New organisational methods in a firm’s external relations involve the implemen- tation of new ways of organizing relations with other rms or public institutions, such as the establishment of new types of collaborations with research organisations or customers, new methods of integration with suppliers, and the outsourcing or sub-contracting for the rst time of business activities in production, procuring, distribution, recruiting and auxiliary services and they greatly correlate with promotion tools mentioned above.
The nal aspect of innovation classi cation for cultural sector that we think deserves attention is that many of them cannot be recorded using traditional innovation indicators. Four categories of ‘hidden innovation’ which deserve special attention can be identified:
- Innovation that is the same or similar to R&D activities that are measured by traditional indicators, but excluded from measurement because the activity is usually built into product or project development as dedicated R&D depart- ments in cultural organizations are uncommon.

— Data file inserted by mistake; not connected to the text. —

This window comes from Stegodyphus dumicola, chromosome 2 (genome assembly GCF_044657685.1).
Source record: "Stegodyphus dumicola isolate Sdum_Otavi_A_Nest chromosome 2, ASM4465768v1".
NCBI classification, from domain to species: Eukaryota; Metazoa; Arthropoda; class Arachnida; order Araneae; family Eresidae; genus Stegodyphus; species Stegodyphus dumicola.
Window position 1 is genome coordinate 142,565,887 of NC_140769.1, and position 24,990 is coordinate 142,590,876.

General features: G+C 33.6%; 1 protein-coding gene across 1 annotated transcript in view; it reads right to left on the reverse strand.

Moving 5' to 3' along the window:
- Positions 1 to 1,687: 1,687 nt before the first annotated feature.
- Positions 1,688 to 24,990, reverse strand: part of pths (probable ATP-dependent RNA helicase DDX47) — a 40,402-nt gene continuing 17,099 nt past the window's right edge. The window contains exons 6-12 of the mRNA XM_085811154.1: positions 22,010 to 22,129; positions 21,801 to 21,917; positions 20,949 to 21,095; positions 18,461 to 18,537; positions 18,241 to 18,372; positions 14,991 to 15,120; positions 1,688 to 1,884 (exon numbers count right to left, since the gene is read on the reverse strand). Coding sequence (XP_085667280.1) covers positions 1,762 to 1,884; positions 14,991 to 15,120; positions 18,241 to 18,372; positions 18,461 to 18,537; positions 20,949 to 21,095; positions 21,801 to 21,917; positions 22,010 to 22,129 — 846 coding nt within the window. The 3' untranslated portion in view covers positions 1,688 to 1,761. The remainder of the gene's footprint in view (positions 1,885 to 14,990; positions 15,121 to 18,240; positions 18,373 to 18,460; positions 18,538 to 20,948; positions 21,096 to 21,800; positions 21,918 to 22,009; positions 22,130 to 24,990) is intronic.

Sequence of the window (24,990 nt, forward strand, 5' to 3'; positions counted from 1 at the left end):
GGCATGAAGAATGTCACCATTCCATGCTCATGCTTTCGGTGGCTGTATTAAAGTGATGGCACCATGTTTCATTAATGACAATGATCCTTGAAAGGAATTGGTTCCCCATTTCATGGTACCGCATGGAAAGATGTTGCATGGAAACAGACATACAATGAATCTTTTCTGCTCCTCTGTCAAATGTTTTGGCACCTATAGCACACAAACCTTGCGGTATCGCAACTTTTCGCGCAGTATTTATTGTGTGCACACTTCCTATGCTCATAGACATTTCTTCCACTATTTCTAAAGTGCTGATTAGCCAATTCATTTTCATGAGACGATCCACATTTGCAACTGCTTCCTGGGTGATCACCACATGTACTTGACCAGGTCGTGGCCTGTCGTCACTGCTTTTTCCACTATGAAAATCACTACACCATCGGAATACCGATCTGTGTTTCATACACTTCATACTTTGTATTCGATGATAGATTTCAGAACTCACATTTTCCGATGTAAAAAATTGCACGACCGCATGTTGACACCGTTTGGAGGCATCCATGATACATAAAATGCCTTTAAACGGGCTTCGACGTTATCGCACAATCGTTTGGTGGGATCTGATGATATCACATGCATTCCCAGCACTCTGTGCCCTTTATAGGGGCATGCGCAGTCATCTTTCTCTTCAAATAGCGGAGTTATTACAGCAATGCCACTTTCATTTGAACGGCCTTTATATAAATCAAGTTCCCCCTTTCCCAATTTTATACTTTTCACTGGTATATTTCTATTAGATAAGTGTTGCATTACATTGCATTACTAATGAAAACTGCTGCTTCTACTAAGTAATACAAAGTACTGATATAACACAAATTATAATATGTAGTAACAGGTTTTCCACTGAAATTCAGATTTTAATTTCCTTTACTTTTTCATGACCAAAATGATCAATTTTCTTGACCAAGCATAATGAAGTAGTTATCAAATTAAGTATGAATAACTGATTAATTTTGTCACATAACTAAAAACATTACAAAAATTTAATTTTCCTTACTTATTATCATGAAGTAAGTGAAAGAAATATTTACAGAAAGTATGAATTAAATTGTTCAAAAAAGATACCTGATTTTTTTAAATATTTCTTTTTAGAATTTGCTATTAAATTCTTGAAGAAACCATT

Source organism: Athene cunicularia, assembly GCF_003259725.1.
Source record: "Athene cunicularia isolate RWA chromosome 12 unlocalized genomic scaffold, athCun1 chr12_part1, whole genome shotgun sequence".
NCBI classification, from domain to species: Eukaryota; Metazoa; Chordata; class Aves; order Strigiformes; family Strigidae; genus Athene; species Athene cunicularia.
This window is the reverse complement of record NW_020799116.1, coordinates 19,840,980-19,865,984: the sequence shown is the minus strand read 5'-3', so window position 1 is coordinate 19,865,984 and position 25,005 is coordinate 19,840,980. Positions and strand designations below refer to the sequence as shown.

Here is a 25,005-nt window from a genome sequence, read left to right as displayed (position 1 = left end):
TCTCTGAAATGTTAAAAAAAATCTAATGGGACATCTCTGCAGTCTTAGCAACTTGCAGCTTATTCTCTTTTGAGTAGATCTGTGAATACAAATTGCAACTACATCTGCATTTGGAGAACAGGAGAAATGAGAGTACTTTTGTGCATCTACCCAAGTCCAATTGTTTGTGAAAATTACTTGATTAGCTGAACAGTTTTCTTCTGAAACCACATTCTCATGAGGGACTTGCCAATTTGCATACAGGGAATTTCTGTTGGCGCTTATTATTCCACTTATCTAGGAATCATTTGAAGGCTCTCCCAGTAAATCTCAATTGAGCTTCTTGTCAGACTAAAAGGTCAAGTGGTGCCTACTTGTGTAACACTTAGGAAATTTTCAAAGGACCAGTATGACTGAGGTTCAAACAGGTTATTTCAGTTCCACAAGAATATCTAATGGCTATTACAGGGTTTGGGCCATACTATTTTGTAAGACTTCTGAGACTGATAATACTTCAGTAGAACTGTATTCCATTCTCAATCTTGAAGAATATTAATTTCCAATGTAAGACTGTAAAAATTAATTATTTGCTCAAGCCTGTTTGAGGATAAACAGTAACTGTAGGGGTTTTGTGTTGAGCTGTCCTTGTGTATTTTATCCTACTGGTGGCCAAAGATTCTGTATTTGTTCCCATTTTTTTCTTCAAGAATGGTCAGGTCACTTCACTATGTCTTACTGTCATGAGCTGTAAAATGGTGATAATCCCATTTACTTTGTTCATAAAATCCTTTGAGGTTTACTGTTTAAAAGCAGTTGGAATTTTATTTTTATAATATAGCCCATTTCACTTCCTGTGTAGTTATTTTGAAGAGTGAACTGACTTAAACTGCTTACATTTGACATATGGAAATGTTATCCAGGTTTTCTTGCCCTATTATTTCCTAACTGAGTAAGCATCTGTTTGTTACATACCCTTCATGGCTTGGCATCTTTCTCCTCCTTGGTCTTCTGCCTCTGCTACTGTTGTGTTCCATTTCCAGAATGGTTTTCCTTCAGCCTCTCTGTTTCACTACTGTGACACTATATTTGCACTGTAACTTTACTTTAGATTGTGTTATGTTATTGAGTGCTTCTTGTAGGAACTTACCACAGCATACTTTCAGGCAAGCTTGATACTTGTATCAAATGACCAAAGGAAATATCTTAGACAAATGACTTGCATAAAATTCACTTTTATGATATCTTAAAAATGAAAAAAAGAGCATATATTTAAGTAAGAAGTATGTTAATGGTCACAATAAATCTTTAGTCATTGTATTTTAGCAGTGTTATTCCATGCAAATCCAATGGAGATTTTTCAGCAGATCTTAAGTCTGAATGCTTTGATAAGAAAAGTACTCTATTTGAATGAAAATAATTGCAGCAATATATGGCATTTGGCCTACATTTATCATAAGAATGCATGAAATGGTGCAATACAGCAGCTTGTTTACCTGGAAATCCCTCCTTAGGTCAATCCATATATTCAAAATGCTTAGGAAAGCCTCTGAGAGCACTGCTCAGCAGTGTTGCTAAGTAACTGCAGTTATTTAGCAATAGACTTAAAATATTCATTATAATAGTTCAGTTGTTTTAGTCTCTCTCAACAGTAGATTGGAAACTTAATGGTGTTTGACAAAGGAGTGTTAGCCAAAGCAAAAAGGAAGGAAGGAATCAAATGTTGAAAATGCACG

- Innovation without a major scientific/technological basis, such as innovation in organisational forms or business models.
- Innovation created from the novel combination of existing technologies and processes. The delivery of creative content via the Internet or mobile phones is a good example.
- Locally-developed, small-scale innovations that take place ‘under the radar’ and being ‘working place based’, for example innovative problem-solving solutions and management tools in a format ‘I can fix it’ performed in unfamiliar ways of seeing things. Practitioners in cultural sector accept that many of their innovative solutions are not formally recognized, ‘captured’ or reproduced.